The reason for this is that people tend to move within a city, so you can’t help but target someone who (for example) may be moving from one suburb of Porto Alegre to another.
Most importantly, you’ll want to exclude other cities that share the same name as your city.
Another factor you need to consider is whether your apartment’s condo name may require additional geographic exclusions.
How to use negative keywords for apartment marketing
Like any other type of AdWords campaign, negative keywords are really important in suppressing ad impressions for unqualified traffic. I wrote a longer post specifically about negative keywords in Google Ads for apartments, but there are two important principles you should consider.
First, simply as you excluded potentially embarrassing geographic areas with the geo-targeting tool (above), you must also produce negative keywords to exclude city and state names where apartment condos with the same name exist.
Second, you should think of keywords that came up with low purchase intentions for apartment rentals. Think of these keywords, for example:
Most of the time, these keywords are used in searches by current residents, not potential residents. Someone looking for a new apartment would mind if there was a pool, but they probably wouldn’t search to find the “pool times”, unless they lived there and were interested in using the pool.
Using ad extensions, especially site link extensions, in apartment ads
On October 22, 2013, Google updated its ad ranking formula to take into account ad formats and extensions, in addition to the Quality Score and bid. Therefore, extensions have become an essential part of getting your ad to rank high.
For apartments, you’ll definitely want to use location extensions, call extensions (especially for capturing calls from mobile devices), and seller ratings, but I’m going to focus here on why you should use site link extensions in your ads.
For apartment ads, you may want to use site links primarily to link to individual floor plan landing pages on your site. Remember that nobody rents a condominium in general; all rent a specific floor plan. So, they may want a two-bedroom with at least two bathrooms and a minimum of 1200 square feet.
If your extension highlights this type of information, you can generate an extraordinarily high clickthrough rate (10% -20% CTRs on these extensions are not uncommon) and make apartment buyers look directly at the floor plan most relevant to your needs.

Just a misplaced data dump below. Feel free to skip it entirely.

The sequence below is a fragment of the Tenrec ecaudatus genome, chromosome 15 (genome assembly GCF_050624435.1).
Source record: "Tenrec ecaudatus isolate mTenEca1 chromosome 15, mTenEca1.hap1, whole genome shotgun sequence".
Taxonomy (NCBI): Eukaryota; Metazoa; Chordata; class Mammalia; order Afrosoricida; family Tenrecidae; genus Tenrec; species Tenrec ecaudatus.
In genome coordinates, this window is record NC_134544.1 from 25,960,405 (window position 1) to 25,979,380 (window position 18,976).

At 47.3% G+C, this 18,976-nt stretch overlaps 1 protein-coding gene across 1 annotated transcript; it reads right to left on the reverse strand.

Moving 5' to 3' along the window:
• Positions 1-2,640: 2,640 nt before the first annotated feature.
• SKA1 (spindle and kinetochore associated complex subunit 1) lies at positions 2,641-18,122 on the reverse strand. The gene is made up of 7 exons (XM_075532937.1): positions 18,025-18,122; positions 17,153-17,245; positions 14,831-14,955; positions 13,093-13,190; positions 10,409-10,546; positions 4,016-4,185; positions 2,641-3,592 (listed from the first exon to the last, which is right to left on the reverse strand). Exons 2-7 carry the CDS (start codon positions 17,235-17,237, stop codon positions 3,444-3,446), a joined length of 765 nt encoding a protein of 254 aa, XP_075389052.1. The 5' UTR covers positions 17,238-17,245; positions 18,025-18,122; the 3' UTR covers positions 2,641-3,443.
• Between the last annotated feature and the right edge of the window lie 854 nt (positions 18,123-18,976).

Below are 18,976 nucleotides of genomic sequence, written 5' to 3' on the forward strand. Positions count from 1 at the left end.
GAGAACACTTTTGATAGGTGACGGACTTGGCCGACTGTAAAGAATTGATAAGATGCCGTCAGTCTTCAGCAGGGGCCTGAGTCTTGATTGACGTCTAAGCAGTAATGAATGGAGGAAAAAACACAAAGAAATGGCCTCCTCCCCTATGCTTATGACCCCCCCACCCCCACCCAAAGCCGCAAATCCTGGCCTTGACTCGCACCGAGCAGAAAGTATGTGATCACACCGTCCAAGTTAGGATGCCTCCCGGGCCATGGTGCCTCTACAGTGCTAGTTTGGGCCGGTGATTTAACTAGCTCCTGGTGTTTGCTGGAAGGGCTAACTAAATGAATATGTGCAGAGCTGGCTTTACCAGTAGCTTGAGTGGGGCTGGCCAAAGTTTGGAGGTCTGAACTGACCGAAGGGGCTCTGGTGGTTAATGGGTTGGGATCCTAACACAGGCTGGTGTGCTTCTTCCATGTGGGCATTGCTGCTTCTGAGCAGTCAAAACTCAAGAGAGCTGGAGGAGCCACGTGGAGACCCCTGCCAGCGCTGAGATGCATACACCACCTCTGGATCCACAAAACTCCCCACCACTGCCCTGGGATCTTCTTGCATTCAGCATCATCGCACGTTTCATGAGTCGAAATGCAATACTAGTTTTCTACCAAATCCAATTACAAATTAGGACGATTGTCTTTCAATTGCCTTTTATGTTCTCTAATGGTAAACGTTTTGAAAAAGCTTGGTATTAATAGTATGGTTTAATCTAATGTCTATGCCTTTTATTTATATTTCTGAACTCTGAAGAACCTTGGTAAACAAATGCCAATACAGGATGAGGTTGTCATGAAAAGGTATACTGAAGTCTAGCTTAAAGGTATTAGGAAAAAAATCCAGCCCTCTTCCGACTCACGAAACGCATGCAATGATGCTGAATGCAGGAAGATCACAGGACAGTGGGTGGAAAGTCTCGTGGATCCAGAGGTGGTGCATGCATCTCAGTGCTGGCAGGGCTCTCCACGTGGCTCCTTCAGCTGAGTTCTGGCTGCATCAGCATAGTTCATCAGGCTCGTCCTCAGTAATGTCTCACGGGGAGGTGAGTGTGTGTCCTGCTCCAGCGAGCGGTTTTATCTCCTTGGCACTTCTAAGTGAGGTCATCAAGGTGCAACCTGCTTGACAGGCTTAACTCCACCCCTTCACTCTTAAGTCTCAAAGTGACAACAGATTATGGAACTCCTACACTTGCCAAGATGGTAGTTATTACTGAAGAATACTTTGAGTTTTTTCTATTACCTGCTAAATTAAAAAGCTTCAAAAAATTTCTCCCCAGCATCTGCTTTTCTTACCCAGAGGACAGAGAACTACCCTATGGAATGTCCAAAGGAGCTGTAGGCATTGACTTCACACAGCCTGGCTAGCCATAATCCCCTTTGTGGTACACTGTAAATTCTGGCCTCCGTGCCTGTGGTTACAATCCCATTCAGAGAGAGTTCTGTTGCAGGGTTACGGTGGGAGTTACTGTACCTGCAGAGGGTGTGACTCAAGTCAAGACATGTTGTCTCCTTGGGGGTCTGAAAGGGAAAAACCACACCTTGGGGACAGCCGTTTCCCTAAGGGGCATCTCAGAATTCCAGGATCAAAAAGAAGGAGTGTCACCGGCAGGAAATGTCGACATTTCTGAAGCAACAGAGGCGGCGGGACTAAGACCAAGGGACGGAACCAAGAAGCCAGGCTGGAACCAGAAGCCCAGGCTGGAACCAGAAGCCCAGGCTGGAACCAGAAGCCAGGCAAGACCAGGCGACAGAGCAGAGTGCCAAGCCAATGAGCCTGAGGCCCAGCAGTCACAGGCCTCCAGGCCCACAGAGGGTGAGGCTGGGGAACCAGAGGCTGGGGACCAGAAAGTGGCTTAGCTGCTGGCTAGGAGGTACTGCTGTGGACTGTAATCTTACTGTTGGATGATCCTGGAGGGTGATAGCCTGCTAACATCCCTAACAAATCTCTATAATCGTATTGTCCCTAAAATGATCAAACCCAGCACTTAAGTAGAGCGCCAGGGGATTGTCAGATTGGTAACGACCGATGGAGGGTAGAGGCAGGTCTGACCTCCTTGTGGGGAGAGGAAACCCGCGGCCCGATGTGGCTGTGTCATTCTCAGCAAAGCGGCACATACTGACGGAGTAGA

Principles for highly converting landing pages
However, an important principle of site link extensions is that each of your site links must point to a single page. This is Google’s policy:
Each site link must guide to different content: we don’t pass two or more site links in the same campaign or ad group to point to the same landing page or the same content. We also don’t allow site links that lead to the same landing page as the ad’s destination URL.
So if you use site links to drive traffic to your different floor plans, you’ll need to make sure you have specific floor plan landing pages with specific floor plan content.
In particular, we have found that floor plan specific photography with floor plan specific step-by-step video tours are highly engaging for apartment buyers. So, make sure you have a strong call to action encouraging people to call or email your property, and your Google Ads campaigns will generate a lot of highly qualified leads instead of a high bounce rate.
The other part of the design of effective landing pages for each of your floor plans is that Google takes into account the quality, usefulness, and relevance of your landing page in its Quality Score.
Therefore, not only do specific floor plan landing pages allow the use of site links (and site link extensions can improve your ad rank), they also improve your Quality Score. This means that landing pages improve two of the three factors of ad ranking, making them even more effective and cost-effective.